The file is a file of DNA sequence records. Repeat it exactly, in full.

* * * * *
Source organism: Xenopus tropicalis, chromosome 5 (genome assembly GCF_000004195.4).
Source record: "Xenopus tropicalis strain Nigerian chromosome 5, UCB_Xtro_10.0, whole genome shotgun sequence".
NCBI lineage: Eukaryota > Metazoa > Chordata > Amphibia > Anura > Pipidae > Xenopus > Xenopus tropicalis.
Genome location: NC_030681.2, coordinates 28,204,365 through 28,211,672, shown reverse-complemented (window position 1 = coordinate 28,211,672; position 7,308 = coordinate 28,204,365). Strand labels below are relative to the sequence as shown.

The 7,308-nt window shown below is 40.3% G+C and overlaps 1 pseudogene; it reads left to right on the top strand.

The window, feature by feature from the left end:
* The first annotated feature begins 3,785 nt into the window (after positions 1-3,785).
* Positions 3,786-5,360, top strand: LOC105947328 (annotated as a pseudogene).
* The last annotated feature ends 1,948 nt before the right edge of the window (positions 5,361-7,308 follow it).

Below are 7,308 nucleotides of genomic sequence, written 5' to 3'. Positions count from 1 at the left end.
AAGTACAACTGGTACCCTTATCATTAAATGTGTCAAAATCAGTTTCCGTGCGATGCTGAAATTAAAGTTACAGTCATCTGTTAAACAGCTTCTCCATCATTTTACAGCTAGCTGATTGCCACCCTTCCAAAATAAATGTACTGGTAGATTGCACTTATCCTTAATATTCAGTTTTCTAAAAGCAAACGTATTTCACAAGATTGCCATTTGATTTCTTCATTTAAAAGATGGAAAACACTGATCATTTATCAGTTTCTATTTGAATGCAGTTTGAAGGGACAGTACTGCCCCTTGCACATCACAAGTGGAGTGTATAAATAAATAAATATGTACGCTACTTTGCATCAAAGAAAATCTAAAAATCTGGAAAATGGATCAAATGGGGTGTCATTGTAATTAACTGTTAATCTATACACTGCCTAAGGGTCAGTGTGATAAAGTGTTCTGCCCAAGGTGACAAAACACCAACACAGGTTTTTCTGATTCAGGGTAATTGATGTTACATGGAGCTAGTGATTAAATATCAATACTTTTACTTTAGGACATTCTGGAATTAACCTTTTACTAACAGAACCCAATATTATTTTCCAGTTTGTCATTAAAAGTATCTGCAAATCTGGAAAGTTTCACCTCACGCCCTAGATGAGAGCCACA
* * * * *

Source organism: Xenopus tropicalis, chromosome 5 (genome assembly GCF_000004195.4).
Source record: "Xenopus tropicalis strain Nigerian chromosome 5, UCB_Xtro_10.0, whole genome shotgun sequence".
NCBI lineage: Eukaryota > Metazoa > Chordata > Amphibia > Anura > Pipidae > Xenopus > Xenopus tropicalis.
Genome location: NC_030681.2, coordinates 28,204,365 through 28,211,672, shown reverse-complemented (window position 1 = coordinate 28,211,672; position 7,308 = coordinate 28,204,365). Strand labels below are relative to the sequence as shown.

The 7,308-nt window shown below is 40.3% G+C and overlaps 1 pseudogene; it reads left to right on the top strand.

The window, feature by feature from the left end:
* The first annotated feature begins 3,785 nt into the window (after positions 1-3,785).
* Positions 3,786-5,360, top strand: LOC105947328 (annotated as a pseudogene).
* The last annotated feature ends 1,948 nt before the right edge of the window (positions 5,361-7,308 follow it).

Below are 7,308 nucleotides of genomic sequence, written 5' to 3'. Positions count from 1 at the left end.
AAGTACAACTGGTACCCTTATCATTAAATGTGTCAAAATCAGTTTCCGTGCGATGCTGAAATTAAAGTTACAGTCATCTGTTAAACAGCTTCTCCATCATTTTACAGCTAGCTGATTGCCACCCTTCCAAAATAAATGTACTGGTAGATTGCACTTATCCTTAATATTCAGTTTTCTAAAAGCAAACGTATTTCACAAGATTGCCATTTGATTTCTTCATTTAAAAGATGGAAAACACTGATCATTTATCAGTTTCTATTTGAATGCAGTTTGAAGGGACAGTACTGCCCCTTGCACATCACAAGTGGAGTGTATAAATAAATAAATATGTACGCTACTTTGCATCAAAGAAAATCTAAAAATCTGGAAAATGGATCAAATGGGGTGTCATTGTAATTAACTGTTAATCTATACACTGCCTAAGGGTCAGTGTGATAAAGTGTTCTGCCCAAGGTGACAAAACACCAACACAGGTTTTTCTGATTCAGGGTAATTGATGTTACATGGAGCTAGTGATTAAATATCAATACTTTTACTTTAGGACATTCTGGAATTAACCTTTTACTAACAGAACCCAATATTATTTTCCAGTTTGTCATTAAAAGTATCTGCAAATCTGGAAAGTTTCACCTCACGCCCTAGATGAGAGCCACA